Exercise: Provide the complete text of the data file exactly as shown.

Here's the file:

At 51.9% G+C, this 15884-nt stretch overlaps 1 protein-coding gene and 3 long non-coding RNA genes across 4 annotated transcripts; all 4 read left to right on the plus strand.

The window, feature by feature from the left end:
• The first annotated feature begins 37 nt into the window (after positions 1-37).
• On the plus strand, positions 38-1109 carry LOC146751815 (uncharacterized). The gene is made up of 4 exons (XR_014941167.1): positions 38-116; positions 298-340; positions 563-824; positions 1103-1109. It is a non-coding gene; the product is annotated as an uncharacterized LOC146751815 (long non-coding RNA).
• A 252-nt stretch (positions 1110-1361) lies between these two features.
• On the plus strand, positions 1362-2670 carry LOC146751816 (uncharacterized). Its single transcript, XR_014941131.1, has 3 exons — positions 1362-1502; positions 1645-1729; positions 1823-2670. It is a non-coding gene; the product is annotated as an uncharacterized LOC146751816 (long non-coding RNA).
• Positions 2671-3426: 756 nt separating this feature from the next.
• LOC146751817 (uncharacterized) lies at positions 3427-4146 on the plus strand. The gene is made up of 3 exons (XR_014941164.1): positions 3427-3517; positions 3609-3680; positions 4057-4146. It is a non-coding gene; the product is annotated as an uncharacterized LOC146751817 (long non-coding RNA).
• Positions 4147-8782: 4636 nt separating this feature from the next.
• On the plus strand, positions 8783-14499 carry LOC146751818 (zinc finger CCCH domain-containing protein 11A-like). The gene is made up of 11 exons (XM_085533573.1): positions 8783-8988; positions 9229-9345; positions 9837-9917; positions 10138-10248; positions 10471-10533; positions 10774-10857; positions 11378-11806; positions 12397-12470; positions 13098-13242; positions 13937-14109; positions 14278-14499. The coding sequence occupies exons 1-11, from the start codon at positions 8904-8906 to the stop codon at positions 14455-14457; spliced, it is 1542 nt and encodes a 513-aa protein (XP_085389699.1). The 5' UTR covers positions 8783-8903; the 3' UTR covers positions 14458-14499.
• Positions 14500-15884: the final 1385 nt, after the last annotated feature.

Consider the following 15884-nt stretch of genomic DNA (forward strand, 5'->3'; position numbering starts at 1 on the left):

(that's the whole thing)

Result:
At 51.9% G+C, this 15884-nt stretch overlaps 1 protein-coding gene and 3 long non-coding RNA genes across 4 annotated transcripts; all 4 read left to right on the plus strand.

The window, feature by feature from the left end:
• The first annotated feature begins 37 nt into the window (after positions 1-37).
• On the plus strand, positions 38-1109 carry LOC146751815 (uncharacterized). The gene is made up of 4 exons (XR_014941167.1): positions 38-116; positions 298-340; positions 563-824; positions 1103-1109. It is a non-coding gene; the product is annotated as an uncharacterized LOC146751815 (long non-coding RNA).
• A 252-nt stretch (positions 1110-1361) lies between these two features.
• On the plus strand, positions 1362-2670 carry LOC146751816 (uncharacterized). Its single transcript, XR_014941131.1, has 3 exons — positions 1362-1502; positions 1645-1729; positions 1823-2670. It is a non-coding gene; the product is annotated as an uncharacterized LOC146751816 (long non-coding RNA).
• Positions 2671-3426: 756 nt separating this feature from the next.
• LOC146751817 (uncharacterized) lies at positions 3427-4146 on the plus strand. The gene is made up of 3 exons (XR_014941164.1): positions 3427-3517; positions 3609-3680; positions 4057-4146. It is a non-coding gene; the product is annotated as an uncharacterized LOC146751817 (long non-coding RNA).
• Positions 4147-8782: 4636 nt separating this feature from the next.
• On the plus strand, positions 8783-14499 carry LOC146751818 (zinc finger CCCH domain-containing protein 11A-like). The gene is made up of 11 exons (XM_085533573.1): positions 8783-8988; positions 9229-9345; positions 9837-9917; positions 10138-10248; positions 10471-10533; positions 10774-10857; positions 11378-11806; positions 12397-12470; positions 13098-13242; positions 13937-14109; positions 14278-14499. The coding sequence occupies exons 1-11, from the start codon at positions 8904-8906 to the stop codon at positions 14455-14457; spliced, it is 1542 nt and encodes a 513-aa protein (XP_085389699.1). The 5' UTR covers positions 8783-8903; the 3' UTR covers positions 14458-14499.
• Positions 14500-15884: the final 1385 nt, after the last annotated feature.

Consider the following 15884-nt stretch of genomic DNA (forward strand, 5'->3'; position numbering starts at 1 on the left):